The following table illustrates the disparity of incomes in countries covered by the license.
Country GNI per capita in 2019 (Atlas method)
United States $ 65,760
Australia $ 54,910
Canada $ 46,370
European Union $ 35,721
Germany $ 48,520
Spain $ 30,390
Italy $ 34,460
France $ 42,400
UK $ 42,370
Sweden $ 55,840
Brazil $ 9,130
Russian Federation $ 11,260
India $ 2,130
China $ 10,410
South Africa $ 6,040
Serbia $ 7,020
This table only illustrates the income differences among countries in the proposed license, and not the high incidence per capita of HIV in some of the countries. For example, in South Africa, UNAIDS estimates that 19 percent of the population between 15 and 49 years old is living with HIV.
It is also highly relevant that all five of the BRICS countries have some capacity to manufacture generic products and to supply countries with similar or lower incomes, where affordability and access challenges are acute and well known. The expansion of HIV treatments in developing countries would have been impossible without access to HIV generic drugs manufactured in India, China and Brazil, and for biologic drugs or vaccines, all five of the BRICS countries offer potentially important capacity for manufacturing affordable products.
The Bayh-Dole Act requires NIAID to limit the scope of rights to that which is reasonably necessary to induce the investment necessary to bring an invention to practical application, where it is to be made available to the public on reasonable terms. In addition, the Public Health Service’s Licensing Policy strives “to promote commercial development of inventions in a way that provides broad accessibility for developing countries.” A license that extends exclusivity to resource-poor countries, where exclusivity is not reasonably necessary, is inconsistent with the Bayh-Dole Act and the PHS Licensing Policy.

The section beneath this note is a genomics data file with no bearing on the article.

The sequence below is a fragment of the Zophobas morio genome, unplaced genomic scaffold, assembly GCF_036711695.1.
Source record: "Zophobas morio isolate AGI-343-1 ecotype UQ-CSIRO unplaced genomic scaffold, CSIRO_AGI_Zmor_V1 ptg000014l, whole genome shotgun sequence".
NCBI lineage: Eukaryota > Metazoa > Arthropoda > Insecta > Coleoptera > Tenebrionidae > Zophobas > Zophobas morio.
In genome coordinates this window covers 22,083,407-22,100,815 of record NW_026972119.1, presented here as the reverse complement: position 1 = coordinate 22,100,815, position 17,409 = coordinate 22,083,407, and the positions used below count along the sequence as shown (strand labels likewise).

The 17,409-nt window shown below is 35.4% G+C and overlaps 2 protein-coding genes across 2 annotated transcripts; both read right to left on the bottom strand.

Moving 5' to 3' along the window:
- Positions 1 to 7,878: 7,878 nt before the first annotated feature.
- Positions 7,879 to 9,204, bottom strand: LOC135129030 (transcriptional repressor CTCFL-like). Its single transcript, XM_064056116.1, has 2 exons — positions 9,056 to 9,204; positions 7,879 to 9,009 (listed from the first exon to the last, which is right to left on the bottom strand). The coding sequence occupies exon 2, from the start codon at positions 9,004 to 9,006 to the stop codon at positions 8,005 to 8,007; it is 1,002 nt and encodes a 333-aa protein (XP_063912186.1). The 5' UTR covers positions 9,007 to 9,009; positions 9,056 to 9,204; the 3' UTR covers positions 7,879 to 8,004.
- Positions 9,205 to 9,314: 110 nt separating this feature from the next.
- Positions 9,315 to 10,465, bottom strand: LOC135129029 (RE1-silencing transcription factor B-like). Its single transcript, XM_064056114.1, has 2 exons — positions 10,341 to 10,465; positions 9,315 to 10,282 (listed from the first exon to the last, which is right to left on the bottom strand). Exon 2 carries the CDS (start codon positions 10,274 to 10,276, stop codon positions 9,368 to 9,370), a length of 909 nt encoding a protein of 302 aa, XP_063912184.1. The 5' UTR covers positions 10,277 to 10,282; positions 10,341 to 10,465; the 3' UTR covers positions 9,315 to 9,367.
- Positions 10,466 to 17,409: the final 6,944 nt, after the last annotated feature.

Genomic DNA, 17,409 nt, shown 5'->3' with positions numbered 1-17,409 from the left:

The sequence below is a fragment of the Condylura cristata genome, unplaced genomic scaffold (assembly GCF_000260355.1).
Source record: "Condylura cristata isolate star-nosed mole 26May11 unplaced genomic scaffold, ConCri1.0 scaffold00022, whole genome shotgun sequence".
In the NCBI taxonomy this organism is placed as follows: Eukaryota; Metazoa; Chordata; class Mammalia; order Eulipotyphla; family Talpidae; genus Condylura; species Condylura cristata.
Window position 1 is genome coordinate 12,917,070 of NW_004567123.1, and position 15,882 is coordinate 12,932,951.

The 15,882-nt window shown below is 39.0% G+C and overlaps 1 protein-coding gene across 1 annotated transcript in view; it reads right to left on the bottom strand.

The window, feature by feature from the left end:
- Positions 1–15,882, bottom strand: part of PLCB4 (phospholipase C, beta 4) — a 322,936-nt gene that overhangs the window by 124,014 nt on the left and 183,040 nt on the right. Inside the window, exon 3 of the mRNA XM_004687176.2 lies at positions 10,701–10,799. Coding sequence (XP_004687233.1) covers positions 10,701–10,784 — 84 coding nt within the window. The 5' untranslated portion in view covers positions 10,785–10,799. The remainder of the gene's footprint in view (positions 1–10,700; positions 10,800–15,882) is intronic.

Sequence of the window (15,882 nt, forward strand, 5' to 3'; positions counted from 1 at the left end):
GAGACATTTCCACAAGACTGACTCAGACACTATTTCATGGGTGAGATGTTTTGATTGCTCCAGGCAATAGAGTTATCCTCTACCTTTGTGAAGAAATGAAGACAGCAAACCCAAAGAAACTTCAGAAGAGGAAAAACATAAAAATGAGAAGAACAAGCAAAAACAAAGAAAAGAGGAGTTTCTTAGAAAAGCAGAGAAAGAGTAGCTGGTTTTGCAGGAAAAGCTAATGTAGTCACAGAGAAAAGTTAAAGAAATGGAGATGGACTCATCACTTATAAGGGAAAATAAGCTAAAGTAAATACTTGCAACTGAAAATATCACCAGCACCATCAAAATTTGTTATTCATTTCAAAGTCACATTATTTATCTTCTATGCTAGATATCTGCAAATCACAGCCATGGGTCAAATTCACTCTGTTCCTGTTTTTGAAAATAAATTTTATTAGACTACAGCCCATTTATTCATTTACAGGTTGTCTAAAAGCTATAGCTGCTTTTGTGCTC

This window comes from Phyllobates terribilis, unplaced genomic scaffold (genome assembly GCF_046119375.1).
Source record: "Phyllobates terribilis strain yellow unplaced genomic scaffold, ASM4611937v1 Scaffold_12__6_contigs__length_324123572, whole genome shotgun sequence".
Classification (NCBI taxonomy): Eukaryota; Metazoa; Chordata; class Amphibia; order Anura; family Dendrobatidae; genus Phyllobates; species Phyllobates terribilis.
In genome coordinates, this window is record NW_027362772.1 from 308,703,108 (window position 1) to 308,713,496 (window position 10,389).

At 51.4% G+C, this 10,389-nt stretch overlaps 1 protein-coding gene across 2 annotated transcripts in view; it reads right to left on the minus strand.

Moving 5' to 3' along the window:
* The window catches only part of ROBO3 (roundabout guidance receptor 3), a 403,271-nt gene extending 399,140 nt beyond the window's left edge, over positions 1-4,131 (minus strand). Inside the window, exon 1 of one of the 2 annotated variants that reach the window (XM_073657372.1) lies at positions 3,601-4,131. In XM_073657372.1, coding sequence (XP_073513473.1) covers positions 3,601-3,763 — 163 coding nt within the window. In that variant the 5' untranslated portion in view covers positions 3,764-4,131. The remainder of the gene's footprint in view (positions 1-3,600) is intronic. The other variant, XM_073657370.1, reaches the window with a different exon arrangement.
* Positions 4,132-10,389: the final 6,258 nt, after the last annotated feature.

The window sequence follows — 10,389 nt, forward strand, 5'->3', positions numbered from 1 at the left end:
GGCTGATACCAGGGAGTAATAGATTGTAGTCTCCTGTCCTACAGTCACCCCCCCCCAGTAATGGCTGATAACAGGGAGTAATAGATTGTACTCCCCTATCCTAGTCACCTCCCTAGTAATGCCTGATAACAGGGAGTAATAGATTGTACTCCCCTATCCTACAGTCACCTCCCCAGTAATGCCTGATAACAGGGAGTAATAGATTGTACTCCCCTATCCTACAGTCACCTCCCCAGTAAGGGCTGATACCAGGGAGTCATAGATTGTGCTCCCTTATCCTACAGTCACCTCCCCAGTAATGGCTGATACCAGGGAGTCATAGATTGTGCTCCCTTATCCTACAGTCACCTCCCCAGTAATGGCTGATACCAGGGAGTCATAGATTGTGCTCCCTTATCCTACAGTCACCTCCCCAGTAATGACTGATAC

In the case of HIV drugs, GSK, Pfizer, Abbott, Gilead, BMS, Roche and other companies have already shown a willingness to license openly to allow production and use in India and other countries, and this has been very important in ensuring a supply of cheap generic drugs.
The NIAID should not turn these publicly supported inventions into privately owned monopolies in resource-poor countries.
Global Humanitarian Progress Corporation, Colombia
Health Global Access Project
Knowledge Ecology International (KEI)
Médecins Sans Frontières (MSF) Access Campaign
Red de Acceso a Medicamentos Guatemala, RedMedGua
Third World Network (TWN)
Treatment Action Campaign (TAC)
Universidades Aliadas por Medicamentos Essenciais – UAEM Brasil
Universities Allied for Essential Medicines (UAEM)
Professor Brook K. Baker, Northeastern U. School of Law
Christopher Morten, NYU School of Law
Hernán Núñez Rocha, former Director of the Ecuadorian patent office
Luis Villarroel Villalón, Corporación Innovarte (Chile)
Professor Guillermo Vidaurreta, FLACSO Argentina
Professor Manuel Becerra Ramírez, Universidad Nacional Autónoma de México
Professor Rafael Pérez Miranda, Universidad Autónoma Metropolitana, México